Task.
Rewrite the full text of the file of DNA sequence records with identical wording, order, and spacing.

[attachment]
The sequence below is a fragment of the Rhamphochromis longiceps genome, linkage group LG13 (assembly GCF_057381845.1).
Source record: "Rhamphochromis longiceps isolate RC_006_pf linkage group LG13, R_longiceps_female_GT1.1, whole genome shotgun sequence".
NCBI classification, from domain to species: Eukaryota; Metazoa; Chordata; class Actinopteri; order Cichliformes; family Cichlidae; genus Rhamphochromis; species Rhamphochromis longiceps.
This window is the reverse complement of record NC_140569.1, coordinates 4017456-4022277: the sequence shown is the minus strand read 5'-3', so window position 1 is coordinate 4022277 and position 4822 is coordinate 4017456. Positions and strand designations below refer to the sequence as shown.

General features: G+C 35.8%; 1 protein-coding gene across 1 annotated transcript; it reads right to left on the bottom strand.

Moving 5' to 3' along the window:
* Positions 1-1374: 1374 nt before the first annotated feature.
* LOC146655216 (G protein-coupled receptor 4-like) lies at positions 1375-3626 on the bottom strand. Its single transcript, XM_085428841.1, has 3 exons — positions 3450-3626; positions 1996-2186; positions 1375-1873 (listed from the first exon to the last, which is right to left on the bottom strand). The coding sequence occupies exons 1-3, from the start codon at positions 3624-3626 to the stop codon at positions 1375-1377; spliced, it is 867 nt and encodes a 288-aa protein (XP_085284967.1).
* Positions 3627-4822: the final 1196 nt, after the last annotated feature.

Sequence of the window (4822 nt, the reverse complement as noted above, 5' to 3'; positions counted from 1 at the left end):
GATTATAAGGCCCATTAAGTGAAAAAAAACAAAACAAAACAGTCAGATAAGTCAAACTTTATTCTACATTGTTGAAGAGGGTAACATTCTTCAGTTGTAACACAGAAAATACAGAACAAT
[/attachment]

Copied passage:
The sequence below is a fragment of the Rhamphochromis longiceps genome, linkage group LG13 (assembly GCF_057381845.1).
Source record: "Rhamphochromis longiceps isolate RC_006_pf linkage group LG13, R_longiceps_female_GT1.1, whole genome shotgun sequence".
NCBI classification, from domain to species: Eukaryota; Metazoa; Chordata; class Actinopteri; order Cichliformes; family Cichlidae; genus Rhamphochromis; species Rhamphochromis longiceps.
This window is the reverse complement of record NC_140569.1, coordinates 4017456-4022277: the sequence shown is the minus strand read 5'-3', so window position 1 is coordinate 4022277 and position 4822 is coordinate 4017456. Positions and strand designations below refer to the sequence as shown.

General features: G+C 35.8%; 1 protein-coding gene across 1 annotated transcript; it reads right to left on the bottom strand.

Moving 5' to 3' along the window:
* Positions 1-1374: 1374 nt before the first annotated feature.
* LOC146655216 (G protein-coupled receptor 4-like) lies at positions 1375-3626 on the bottom strand. Its single transcript, XM_085428841.1, has 3 exons — positions 3450-3626; positions 1996-2186; positions 1375-1873 (listed from the first exon to the last, which is right to left on the bottom strand). The coding sequence occupies exons 1-3, from the start codon at positions 3624-3626 to the stop codon at positions 1375-1377; spliced, it is 867 nt and encodes a 288-aa protein (XP_085284967.1).
* Positions 3627-4822: the final 1196 nt, after the last annotated feature.

Sequence of the window (4822 nt, the reverse complement as noted above, 5' to 3'; positions counted from 1 at the left end):
GATTATAAGGCCCATTAAGTGAAAAAAAACAAAACAAAACAGTCAGATAAGTCAAACTTTATTCTACATTGTTGAAGAGGGTAACATTCTTCAGTTGTAACACAGAAAATACAGAACAAT